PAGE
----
We’ve seen dresses that tweet, vests that can sniff out pollutants, and bustiers that play music, but undies that text? Now that’s a first. But these electronic undies, which communicate over a wireless network, aren’t for “sexting” or anything remotely saucy. Rather, they alert nursing-home staff when their wearer becomes incontinent.
The SIMsystem (“SIM” stands for “Smart Incontinence Management”) allows nurses to respond to their charges without having to manually check their pads throughout the day, a task that can be disruptive and dehumanizing for the patient.
The SIMsystem allows nurses to respond to their charges without having to manually check their pads.
Developed by Simavita in Australia, the high-tech underpants comprise a disposable pad—equipped with a wetness sensor—that records the incontinence data and relays it to a central computer. As the incontinence event happens in real time, a text alert is transmitted through the care facility’s paging system.
Because less labor and fewer incontinence disposables are required, the technology is also a cost-saving measure. Plus, the wearer doesn’t have to worry about any rude zaps down under, since the SIMpants use very low power, as well as wireless technology that has been approved for body-worn products.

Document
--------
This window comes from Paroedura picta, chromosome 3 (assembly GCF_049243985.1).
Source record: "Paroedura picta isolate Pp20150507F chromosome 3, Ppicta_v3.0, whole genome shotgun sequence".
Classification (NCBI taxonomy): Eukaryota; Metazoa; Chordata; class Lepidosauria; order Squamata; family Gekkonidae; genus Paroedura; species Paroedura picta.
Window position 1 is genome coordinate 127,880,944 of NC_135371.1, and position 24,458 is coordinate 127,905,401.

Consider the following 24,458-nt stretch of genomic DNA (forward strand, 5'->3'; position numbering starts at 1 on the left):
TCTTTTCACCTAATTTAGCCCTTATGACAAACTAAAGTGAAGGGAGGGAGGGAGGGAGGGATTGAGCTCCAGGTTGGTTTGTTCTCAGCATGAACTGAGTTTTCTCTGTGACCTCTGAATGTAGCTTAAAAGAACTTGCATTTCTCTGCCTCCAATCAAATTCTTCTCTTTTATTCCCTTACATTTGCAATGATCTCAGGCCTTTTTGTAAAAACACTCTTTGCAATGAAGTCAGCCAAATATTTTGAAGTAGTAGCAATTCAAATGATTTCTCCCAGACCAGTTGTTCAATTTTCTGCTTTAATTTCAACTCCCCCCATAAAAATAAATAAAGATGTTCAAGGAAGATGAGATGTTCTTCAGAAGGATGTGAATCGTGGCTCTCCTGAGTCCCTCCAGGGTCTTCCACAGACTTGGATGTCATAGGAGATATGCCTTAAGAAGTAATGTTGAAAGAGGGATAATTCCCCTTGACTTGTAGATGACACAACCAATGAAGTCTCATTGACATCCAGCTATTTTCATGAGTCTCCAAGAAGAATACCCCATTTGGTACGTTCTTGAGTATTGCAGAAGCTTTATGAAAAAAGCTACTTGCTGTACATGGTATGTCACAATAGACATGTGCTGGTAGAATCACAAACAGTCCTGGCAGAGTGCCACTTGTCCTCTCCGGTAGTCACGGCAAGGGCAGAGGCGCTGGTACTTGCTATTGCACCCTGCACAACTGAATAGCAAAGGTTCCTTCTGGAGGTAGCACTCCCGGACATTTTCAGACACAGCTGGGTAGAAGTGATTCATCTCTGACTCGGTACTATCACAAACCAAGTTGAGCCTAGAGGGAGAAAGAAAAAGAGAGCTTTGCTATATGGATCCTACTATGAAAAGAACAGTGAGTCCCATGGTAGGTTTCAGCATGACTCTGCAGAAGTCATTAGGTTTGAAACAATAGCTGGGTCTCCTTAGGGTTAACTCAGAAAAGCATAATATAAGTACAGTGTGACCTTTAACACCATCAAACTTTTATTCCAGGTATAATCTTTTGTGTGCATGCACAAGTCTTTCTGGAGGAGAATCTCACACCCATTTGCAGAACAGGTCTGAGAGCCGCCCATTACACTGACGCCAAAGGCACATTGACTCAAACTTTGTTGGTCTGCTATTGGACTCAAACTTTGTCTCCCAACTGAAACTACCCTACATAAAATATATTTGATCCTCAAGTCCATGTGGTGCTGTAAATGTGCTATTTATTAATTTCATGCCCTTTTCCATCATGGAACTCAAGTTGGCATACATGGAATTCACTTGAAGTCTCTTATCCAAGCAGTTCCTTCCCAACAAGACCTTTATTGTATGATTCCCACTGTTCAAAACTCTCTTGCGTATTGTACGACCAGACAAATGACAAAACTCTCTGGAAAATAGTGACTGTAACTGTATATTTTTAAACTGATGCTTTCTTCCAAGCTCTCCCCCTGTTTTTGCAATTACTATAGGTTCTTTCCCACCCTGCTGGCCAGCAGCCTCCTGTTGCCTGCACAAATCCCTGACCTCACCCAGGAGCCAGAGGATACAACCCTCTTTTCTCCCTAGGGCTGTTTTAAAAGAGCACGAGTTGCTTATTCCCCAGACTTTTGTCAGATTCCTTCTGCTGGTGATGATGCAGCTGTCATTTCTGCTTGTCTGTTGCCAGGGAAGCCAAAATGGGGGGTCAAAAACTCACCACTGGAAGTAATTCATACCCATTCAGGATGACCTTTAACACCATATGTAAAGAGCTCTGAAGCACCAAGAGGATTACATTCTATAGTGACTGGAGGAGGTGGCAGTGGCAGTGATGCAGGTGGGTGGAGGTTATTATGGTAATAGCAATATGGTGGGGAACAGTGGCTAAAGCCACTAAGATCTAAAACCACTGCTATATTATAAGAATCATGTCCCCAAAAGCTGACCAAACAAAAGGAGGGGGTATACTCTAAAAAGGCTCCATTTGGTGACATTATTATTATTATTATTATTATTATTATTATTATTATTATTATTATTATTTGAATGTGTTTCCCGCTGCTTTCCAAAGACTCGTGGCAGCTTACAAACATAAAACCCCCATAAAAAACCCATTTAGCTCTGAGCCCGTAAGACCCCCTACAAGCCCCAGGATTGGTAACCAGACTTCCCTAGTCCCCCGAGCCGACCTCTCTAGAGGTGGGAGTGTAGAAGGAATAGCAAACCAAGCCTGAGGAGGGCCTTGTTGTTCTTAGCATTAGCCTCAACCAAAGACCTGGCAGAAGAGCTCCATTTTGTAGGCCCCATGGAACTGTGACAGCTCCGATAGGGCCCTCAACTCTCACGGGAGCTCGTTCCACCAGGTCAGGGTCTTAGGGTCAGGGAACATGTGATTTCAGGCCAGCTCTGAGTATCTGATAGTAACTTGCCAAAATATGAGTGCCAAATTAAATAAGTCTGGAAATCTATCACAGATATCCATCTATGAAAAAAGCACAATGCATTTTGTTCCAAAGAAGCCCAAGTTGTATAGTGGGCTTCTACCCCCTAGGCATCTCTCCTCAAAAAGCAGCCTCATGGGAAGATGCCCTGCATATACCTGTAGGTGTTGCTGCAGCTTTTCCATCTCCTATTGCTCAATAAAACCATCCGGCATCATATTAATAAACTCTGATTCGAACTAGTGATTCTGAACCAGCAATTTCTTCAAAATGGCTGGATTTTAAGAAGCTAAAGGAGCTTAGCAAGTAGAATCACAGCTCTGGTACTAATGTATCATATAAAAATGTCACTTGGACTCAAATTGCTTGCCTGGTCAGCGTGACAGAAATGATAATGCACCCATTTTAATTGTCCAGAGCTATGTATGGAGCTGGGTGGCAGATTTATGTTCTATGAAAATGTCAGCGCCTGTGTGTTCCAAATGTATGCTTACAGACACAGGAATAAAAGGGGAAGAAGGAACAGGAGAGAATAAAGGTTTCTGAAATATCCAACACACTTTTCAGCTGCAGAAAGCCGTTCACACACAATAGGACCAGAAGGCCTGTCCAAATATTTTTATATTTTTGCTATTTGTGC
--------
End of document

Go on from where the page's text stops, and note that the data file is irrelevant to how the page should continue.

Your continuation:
The SIMpants use very low power and a wireless technonology that has been approved for bodily use.
Now making their debut in aged-care homes across Australia, the SIMsystem is set to revolutionize eldercare. “Incontinence management is a key area in which innovative technologies can benefit aged care,” says Philippa Lewis, a chief executive at Simavita. “We developed SIMsystem to provide greater comfort and dignity to the elderly while aiming to significantly lower costs for aged-care facilities.”